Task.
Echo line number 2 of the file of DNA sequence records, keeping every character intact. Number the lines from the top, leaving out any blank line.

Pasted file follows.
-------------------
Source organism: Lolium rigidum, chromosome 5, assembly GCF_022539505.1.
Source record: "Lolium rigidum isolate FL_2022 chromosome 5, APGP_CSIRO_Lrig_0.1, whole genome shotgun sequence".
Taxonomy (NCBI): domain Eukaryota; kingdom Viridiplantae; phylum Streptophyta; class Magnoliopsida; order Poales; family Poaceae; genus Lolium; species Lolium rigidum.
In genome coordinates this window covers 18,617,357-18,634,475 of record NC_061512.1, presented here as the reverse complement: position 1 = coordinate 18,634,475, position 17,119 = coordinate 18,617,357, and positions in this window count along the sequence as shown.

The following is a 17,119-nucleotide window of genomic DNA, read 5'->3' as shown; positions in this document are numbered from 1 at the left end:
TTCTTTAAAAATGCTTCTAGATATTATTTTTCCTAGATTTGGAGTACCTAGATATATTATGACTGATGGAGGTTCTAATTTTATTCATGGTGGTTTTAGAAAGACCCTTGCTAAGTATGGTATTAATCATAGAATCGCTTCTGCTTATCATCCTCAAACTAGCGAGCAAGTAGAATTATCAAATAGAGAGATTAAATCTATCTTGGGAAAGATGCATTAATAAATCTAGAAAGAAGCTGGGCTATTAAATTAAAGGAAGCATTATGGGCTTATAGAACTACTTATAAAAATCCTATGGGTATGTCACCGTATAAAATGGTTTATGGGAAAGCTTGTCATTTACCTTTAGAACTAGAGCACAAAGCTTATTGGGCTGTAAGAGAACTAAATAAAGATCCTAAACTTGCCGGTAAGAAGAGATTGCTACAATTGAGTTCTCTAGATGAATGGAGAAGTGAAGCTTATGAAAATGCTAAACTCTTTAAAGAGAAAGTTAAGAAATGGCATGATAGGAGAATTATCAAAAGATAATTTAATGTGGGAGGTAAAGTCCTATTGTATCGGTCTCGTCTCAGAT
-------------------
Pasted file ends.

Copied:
Source record: "Lolium rigidum isolate FL_2022 chromosome 5, APGP_CSIRO_Lrig_0.1, whole genome shotgun sequence".